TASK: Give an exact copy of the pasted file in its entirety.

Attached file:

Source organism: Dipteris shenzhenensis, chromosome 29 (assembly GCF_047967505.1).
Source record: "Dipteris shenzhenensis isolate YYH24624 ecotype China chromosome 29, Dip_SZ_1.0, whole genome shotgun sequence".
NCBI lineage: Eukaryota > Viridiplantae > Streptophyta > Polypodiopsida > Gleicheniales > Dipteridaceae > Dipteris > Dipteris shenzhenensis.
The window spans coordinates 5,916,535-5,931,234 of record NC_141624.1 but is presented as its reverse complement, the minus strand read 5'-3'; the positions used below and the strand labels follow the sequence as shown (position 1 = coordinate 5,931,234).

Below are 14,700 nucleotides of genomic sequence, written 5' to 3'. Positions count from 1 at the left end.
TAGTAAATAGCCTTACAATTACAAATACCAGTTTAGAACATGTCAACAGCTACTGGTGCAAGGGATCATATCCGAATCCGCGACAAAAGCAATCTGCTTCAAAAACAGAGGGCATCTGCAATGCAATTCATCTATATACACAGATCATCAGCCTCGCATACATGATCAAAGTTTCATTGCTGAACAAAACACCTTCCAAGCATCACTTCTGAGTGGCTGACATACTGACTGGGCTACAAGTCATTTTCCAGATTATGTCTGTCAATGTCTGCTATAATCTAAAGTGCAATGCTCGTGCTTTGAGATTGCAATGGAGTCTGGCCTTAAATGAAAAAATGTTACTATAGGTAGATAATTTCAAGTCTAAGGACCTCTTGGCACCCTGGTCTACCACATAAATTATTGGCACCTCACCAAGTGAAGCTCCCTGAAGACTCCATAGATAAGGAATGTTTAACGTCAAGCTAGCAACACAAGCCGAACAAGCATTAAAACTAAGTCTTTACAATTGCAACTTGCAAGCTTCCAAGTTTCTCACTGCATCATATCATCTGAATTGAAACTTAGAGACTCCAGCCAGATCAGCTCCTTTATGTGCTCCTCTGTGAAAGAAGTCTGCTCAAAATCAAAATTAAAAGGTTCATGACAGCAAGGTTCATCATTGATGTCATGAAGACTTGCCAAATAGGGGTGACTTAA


Source organism: Dipteris shenzhenensis, chromosome 29 (assembly GCF_047967505.1).
Source record: "Dipteris shenzhenensis isolate YYH24624 ecotype China chromosome 29, Dip_SZ_1.0, whole genome shotgun sequence".
NCBI lineage: Eukaryota > Viridiplantae > Streptophyta > Polypodiopsida > Gleicheniales > Dipteridaceae > Dipteris > Dipteris shenzhenensis.
The window spans coordinates 5,916,535-5,931,234 of record NC_141624.1 but is presented as its reverse complement, the minus strand read 5'-3'; the positions used below and the strand labels follow the sequence as shown (position 1 = coordinate 5,931,234).

Below are 14,700 nucleotides of genomic sequence, written 5' to 3'. Positions count from 1 at the left end.
TAGTAAATAGCCTTACAATTACAAATACCAGTTTAGAACATGTCAACAGCTACTGGTGCAAGGGATCATATCCGAATCCGCGACAAAAGCAATCTGCTTCAAAAACAGAGGGCATCTGCAATGCAATTCATCTATATACACAGATCATCAGCCTCGCATACATGATCAAAGTTTCATTGCTGAACAAAACACCTTCCAAGCATCACTTCTGAGTGGCTGACATACTGACTGGGCTACAAGTCATTTTCCAGATTATGTCTGTCAATGTCTGCTATAATCTAAAGTGCAATGCTCGTGCTTTGAGATTGCAATGGAGTCTGGCCTTAAATGAAAAAATGTTACTATAGGTAGATAATTTCAAGTCTAAGGACCTCTTGGCACCCTGGTCTACCACATAAATTATTGGCACCTCACCAAGTGAAGCTCCCTGAAGACTCCATAGATAAGGAATGTTTAACGTCAAGCTAGCAACACAAGCCGAACAAGCATTAAAACTAAGTCTTTACAATTGCAACTTGCAAGCTTCCAAGTTTCTCACTGCATCATATCATCTGAATTGAAACTTAGAGACTCCAGCCAGATCAGCTCCTTTATGTGCTCCTCTGTGAAAGAAGTCTGCTCAAAATCAAAATTAAAAGGTTCATGACAGCAAGGTTCATCATTGATGTCATGAAGACTTGCCAAATAGGGGTGACTTAA